Last Orders

Last Orders

Book - 1997
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Four men gather in a London pub. They have taken it upon themselves to carry out the last orders of Jack Dodds, master butcher, and deliver his ashes to the sea. As they drive towards the fulfillment of their mission, their errand becomes an extraordinary journey into their collective and individual pasts. Braiding these men's voices, and that of Jack's widow, into a choir of sorrow and resentment, passion and regret, Swift creates a testament to a changing England and to enduring mortality.



"Swift has involved us in real, lived lives...Quietly, but with conviction, he seeks to affirm the values of decency, loyalty, love."--New York Review of Books


"A beautiful book...a novel that speaks profoundly of human need and tenderness. Even the most cynical will be warmed by it."--San Francisco Chronicle
Publisher: New York : Vintage International, 1997, c1996.
Edition: First Vintage International edition
ISBN: 9780679766629
0679766626
Branch Call Number: SWIFT G
Characteristics: 294 pages : illustrations ; 21 cm.

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EmilyEm
May 06, 2010

?Last Orders' means more things than the title for this book. Three friends Ray, Lenny and Vic and a ?son' Vince accompany the ashes of Jack whose dying request is that they scatter his ashes at sea at Margate. More ?last orders.' Missing on this day-long excursion is Amy, his wife. The action takes place in the here and now and in the memories of these characters. The day they drive to Margate, with several diversions on the way, is a trip with lots of memory for these men who participated in WWII or saw their lives changed by it.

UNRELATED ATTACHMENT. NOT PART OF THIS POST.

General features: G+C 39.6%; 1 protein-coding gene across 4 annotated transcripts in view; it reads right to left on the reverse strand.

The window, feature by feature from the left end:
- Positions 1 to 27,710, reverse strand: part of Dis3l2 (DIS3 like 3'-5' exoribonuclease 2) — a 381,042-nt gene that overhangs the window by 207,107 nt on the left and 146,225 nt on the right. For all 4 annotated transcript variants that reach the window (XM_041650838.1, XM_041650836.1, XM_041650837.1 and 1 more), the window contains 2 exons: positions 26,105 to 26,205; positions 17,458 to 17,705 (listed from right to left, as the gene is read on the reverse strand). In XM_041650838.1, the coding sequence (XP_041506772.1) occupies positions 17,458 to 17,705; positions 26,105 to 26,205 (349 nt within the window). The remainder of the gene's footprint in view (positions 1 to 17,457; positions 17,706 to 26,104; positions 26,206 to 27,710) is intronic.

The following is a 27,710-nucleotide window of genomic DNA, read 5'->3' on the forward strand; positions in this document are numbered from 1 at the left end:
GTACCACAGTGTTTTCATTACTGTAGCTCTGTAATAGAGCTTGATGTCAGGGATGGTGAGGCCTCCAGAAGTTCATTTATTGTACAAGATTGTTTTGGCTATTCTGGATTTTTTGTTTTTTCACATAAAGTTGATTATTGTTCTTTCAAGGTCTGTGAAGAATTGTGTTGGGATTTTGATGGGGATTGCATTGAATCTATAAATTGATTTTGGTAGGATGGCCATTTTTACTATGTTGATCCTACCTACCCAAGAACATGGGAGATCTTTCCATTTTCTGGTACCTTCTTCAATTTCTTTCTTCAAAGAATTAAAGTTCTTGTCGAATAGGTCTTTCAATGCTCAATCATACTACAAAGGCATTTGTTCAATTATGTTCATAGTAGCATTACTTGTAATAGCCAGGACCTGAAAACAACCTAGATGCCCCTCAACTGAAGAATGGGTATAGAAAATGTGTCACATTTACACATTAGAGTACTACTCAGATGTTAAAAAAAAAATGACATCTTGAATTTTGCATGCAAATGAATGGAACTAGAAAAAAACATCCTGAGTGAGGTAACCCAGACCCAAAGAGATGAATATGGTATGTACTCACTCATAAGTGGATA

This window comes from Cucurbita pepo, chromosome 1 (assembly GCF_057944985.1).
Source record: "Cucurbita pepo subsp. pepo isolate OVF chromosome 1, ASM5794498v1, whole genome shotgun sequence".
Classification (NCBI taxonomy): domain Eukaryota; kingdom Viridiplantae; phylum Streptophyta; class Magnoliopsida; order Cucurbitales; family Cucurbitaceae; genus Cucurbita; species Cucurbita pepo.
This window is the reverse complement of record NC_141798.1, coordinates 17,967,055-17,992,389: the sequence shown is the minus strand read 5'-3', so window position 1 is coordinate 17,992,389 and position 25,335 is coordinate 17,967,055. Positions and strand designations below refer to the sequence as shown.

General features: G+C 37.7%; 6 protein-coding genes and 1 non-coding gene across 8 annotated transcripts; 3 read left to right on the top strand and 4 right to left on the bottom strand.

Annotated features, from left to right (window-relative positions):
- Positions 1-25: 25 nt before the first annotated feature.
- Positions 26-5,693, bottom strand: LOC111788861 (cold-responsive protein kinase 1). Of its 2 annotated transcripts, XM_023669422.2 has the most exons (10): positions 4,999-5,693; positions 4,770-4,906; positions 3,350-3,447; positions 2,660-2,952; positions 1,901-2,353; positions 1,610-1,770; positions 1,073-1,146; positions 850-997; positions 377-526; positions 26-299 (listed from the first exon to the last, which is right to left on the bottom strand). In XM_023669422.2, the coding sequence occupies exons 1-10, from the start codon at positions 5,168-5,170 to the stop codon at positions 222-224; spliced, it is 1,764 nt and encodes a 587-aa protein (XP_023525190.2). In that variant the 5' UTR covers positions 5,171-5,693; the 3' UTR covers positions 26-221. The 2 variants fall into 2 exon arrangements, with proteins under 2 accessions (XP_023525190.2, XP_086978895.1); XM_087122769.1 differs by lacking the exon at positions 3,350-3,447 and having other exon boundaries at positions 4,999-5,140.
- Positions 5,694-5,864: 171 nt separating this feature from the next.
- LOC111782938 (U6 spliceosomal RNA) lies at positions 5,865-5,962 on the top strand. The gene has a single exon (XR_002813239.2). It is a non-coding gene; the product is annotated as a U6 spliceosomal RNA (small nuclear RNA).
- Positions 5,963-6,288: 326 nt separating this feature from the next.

The 1997 Booker prize winner is a story with little action, great vernacular dialogue, compelling characters and a lot of love for Amy. Agree about the movie. Great cast.

Also read his more recent 'Making an Elephant: Writing from Within.'

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harrythedirtydog Nov 30, 2016

...Vic picks up the box and flips open the flaps at the top with his thumb.
He feels inside the box and slowly pulls out a plastic container. It looks like a large instant-coffee jar, it's got the same kind of screw-on cap. But it's not glass, it's a bronzy-coloured, faintly shiny plastic. There's another label on the cap.
'Here,' Vic says and hands the jar to Lenny.
Lenny takes it, uncertain, as if he's not ready to take it but he can't not take it, as if he ought to have washed his hands first. He don't seem prepared for the weight. He sits on his bar-stool, holding it, not knowing what to say, but I reckon he's thinking the same things I'm thinking. Whether it's all Jack in there or Jack mixed up with bits of others, the ones who were done before and the ones who were done after. So Lenny could be holding some of Jack and some of some other feller's wife, for example. And if it is Jack, whether it's really all of him or only what they could fit in the jar, him being a big bloke.

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